Thailand’s election mired in controversy as rival parties each claim upper hand

A poster featuring Thai junta leader Prayuth Chan-ocha is taken down in Bangkok after the March 24, 2019, general election.
(Lauren DeCicca / Getty Images)

Thailand’s first election since a 2014 coup was mired in confusion and recriminations Monday after election officials released only partial results.

Two rival parties each claimed the right to form a government, and an exiled former prime minister accused the military government of rigging a vote riddled with irregularities.

What the junta had billed as a return to elected government instead brought more political turmoil to a Southeast Asian kingdom with a long history of weak governments, military takeovers and fitful experiments with democracy.


The junta-appointed Election Commission, which abruptly stopped releasing results hours after the polls closed Sunday, postponed a news conference twice on Monday before announcing it would disclose the winners of 350 directly elected parliamentary seats — but not the vote totals.

Those partial results showed the anti-military Pheu Thai party winning 137 seats, with 95% of votes counted. Palang Pracharat, an army-aligned party whose prime ministerial candidate is junta leader Prayuth Chan-ocha, was second with 97 seats.

An additional 150 seats were still to be decided based on a complex proportional representation system that was being used for the first time, among several new electoral rules introduced by the military government to weaken large opposition parties such as Pheu Thai, which was ousted in the 2014 coup.

Initial projections for those seats could come Friday, when the commission said it would release vote totals that could also slightly shift the results of the 350 elected seats.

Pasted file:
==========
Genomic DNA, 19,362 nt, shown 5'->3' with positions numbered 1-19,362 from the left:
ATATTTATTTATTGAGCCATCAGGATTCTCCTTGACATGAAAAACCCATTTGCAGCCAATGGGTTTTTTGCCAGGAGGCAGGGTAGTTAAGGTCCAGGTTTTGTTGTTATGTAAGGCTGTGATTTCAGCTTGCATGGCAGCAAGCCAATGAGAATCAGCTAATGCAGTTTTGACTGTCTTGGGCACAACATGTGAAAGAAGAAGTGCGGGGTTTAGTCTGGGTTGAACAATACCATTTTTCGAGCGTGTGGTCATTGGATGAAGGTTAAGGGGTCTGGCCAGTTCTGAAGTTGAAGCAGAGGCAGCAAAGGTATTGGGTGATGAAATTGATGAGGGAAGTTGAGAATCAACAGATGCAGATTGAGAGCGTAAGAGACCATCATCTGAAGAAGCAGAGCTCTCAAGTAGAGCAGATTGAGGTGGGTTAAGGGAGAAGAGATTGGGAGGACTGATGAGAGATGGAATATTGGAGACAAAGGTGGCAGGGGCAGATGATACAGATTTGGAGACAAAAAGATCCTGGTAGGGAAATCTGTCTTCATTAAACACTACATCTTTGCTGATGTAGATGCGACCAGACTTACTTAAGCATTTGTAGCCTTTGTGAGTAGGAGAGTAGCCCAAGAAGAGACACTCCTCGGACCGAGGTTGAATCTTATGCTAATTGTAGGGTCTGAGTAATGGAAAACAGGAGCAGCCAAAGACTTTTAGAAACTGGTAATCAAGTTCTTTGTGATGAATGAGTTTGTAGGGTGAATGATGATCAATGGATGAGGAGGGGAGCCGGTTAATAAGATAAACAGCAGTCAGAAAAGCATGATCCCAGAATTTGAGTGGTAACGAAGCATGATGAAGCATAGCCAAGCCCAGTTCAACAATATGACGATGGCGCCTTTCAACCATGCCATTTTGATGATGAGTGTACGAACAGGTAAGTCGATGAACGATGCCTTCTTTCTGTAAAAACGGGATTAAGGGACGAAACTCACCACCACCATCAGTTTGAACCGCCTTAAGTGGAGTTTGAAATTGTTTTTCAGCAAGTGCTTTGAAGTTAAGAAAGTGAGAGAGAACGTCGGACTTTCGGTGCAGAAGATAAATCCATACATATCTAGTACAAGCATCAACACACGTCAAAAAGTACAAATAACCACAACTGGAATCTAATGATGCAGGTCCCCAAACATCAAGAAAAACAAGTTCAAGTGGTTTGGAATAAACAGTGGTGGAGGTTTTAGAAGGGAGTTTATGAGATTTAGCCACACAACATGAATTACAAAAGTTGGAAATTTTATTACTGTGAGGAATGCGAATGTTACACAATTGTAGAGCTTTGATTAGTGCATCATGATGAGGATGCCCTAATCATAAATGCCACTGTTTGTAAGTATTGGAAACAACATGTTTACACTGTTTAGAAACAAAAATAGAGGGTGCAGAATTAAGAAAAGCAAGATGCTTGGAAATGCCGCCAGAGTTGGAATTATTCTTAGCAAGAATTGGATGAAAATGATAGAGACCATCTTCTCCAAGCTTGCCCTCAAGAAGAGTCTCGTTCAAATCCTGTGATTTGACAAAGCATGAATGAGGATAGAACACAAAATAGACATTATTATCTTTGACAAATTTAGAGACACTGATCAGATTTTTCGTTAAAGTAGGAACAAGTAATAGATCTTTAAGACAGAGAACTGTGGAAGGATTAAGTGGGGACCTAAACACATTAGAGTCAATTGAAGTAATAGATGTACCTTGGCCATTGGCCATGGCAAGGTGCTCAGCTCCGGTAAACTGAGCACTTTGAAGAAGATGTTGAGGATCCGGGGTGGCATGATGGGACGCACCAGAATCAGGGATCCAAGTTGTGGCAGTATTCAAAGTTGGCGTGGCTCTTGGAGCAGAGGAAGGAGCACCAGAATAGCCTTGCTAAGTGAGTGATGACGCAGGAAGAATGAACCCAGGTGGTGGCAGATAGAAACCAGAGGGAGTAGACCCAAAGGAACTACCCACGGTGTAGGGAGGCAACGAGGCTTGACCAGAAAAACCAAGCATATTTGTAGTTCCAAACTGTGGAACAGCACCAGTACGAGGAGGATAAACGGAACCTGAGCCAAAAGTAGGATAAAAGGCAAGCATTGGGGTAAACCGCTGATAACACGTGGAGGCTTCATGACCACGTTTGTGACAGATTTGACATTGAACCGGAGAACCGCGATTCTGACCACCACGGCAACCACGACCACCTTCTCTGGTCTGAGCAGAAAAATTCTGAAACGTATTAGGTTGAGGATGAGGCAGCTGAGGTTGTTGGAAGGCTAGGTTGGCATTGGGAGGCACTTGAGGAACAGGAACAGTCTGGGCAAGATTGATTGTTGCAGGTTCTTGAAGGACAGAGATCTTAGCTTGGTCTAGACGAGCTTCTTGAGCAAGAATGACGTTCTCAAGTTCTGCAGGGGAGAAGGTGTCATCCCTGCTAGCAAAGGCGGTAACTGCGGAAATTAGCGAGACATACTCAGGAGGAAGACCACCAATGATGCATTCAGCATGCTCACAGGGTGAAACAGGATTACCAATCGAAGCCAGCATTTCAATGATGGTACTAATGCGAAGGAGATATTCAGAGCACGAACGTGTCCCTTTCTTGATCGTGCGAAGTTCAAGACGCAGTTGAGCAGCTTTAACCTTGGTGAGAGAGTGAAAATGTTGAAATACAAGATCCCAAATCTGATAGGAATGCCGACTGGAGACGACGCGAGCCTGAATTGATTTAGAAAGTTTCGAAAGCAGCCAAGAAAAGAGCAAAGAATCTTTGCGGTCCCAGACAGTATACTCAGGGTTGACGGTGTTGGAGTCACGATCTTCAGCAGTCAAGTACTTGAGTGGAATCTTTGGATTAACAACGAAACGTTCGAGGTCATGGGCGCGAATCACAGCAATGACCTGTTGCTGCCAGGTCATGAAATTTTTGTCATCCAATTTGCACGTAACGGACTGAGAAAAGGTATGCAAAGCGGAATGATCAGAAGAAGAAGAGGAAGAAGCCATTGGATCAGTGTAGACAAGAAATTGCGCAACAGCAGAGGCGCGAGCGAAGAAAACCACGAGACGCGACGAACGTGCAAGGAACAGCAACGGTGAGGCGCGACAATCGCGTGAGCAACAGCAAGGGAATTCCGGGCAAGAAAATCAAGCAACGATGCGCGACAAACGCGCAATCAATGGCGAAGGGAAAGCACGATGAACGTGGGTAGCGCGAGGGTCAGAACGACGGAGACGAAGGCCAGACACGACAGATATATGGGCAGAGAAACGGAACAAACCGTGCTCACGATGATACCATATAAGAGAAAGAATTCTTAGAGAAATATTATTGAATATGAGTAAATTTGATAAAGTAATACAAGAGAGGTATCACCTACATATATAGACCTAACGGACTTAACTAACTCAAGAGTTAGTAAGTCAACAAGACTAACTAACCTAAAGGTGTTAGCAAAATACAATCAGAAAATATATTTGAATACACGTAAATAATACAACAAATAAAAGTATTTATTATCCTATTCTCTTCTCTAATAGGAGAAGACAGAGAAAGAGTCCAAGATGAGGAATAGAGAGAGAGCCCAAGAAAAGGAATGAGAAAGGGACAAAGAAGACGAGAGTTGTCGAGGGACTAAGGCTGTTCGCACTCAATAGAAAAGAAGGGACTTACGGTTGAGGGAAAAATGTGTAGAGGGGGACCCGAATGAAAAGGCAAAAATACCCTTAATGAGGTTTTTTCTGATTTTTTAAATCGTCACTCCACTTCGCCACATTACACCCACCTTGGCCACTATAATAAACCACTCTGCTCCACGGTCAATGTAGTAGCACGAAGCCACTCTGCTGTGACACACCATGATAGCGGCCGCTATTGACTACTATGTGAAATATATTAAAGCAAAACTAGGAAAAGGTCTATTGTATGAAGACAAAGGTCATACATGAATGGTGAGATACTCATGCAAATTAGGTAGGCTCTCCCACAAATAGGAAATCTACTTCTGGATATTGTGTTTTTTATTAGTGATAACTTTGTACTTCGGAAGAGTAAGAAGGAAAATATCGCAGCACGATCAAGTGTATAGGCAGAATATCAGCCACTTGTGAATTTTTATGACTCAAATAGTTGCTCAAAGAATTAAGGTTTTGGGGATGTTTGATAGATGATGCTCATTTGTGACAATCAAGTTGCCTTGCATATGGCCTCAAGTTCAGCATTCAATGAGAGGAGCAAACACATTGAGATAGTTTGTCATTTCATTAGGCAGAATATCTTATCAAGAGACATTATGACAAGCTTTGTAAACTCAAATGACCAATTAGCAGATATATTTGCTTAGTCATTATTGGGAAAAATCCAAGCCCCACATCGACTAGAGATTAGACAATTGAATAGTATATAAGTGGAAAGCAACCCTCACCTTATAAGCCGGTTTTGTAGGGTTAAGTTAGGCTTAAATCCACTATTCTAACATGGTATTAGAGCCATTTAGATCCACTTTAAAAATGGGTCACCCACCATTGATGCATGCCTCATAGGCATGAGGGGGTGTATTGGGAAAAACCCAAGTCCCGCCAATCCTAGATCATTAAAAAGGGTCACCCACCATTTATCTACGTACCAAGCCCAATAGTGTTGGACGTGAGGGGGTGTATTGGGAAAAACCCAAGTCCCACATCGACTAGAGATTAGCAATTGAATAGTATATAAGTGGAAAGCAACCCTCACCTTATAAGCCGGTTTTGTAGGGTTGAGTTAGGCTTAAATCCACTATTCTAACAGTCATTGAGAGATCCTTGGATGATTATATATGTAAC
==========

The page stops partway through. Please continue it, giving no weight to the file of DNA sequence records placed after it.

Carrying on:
But the winners would not be officially announced until May 9, setting the stage for weeks of political jockeying and controversy that could cast a shadow over the lavish three-day coronation of Thailand’s king earlier that month.

Many Thais questioned how Palang Pracharat — the vehicle for a military government widely criticized for repression and economic mismanagement — had won 7.6 million votes, compared with about 7.1 million for Pheu Thai, which had led most preelection surveys.


Pheu Thai said that because it had collected the most directly elected seats, it should form a government. Palang Pracharat countered that because its candidates had received more overall votes, it would begin talks with other pro-military parties about forming a majority coalition that could keep Prayuth, a former general, in power as prime minister.

The army also held an ace up its sleeve: the right to name 250 senators who would also have a say in selecting the prime minister, another change it made in the rules starting with this election. That meant Palang Pracharat only needed to control 126 seats in the House of Representatives for a majority.

“We will discuss with parties that share the same ideology and policy direction with Palang Pracharat about forming a government,” party leader Uttama Savanayana said. “I believe this is what the people want to see happen.”